Second killer dies in the electric chair
TENNESSEE has executed its longest-serving death row inmate, who became the second person put to death in the state’s electric chair in just over a month.
David Earl Miller, 61, was pronounced dead at 7.25pm on Thursday at a Nashville maximumsecurity prison.
Both Miller and Edmund Zagorski before him chose the electric chair over lethal injection.
The inmates argued in court that Tennessee’s current midazolam-based method causes a prolonged and torturous death.
They pointed to the August execution of Billy Ray Irick, which took around 20 minutes and during which he coughed and huffed before turning a dark purple.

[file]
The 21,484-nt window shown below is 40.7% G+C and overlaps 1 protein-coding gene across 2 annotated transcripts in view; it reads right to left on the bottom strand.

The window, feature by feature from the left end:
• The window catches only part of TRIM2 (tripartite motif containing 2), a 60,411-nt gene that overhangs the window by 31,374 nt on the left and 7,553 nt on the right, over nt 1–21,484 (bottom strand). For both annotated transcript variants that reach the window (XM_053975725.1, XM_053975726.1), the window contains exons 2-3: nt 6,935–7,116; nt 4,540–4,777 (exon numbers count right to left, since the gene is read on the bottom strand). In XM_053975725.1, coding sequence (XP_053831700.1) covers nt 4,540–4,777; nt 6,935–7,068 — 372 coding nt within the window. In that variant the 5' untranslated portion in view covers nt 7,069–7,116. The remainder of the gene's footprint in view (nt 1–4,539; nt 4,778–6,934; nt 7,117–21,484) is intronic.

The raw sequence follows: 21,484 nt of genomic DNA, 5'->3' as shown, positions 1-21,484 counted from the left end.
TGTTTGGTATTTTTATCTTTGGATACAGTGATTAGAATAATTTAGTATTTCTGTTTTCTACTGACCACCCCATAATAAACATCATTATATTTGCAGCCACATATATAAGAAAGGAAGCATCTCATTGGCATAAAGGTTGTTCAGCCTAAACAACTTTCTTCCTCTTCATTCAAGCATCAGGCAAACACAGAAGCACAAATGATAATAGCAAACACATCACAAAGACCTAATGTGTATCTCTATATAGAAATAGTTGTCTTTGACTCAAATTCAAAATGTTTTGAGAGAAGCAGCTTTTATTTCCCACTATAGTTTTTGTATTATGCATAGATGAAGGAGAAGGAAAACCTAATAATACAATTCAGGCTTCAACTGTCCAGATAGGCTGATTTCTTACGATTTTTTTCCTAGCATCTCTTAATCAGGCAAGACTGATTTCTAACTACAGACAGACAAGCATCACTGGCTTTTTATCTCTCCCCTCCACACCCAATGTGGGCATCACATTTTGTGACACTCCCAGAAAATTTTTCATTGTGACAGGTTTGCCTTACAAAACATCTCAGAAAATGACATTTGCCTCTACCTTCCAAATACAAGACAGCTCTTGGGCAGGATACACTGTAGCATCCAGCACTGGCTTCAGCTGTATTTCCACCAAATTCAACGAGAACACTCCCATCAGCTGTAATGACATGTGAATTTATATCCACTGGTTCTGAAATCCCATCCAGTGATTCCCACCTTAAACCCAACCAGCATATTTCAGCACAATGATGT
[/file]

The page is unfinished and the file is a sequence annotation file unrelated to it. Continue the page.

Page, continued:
Miller was convicted of the 1981 murder of a mentally handicapped woman. He had been on death row for 36 years.
Governor Bill Haslam refused to intervene in Miller’s execution.
In recent decades, states have moved away from the electric chair, and no state now uses electrocution as its main execution method.
Georgia and Nebraska courts both have ruled the electric chair unconstitutional.
In Tennessee, inmates whose crimes were committed before 1999 can chose electrocution.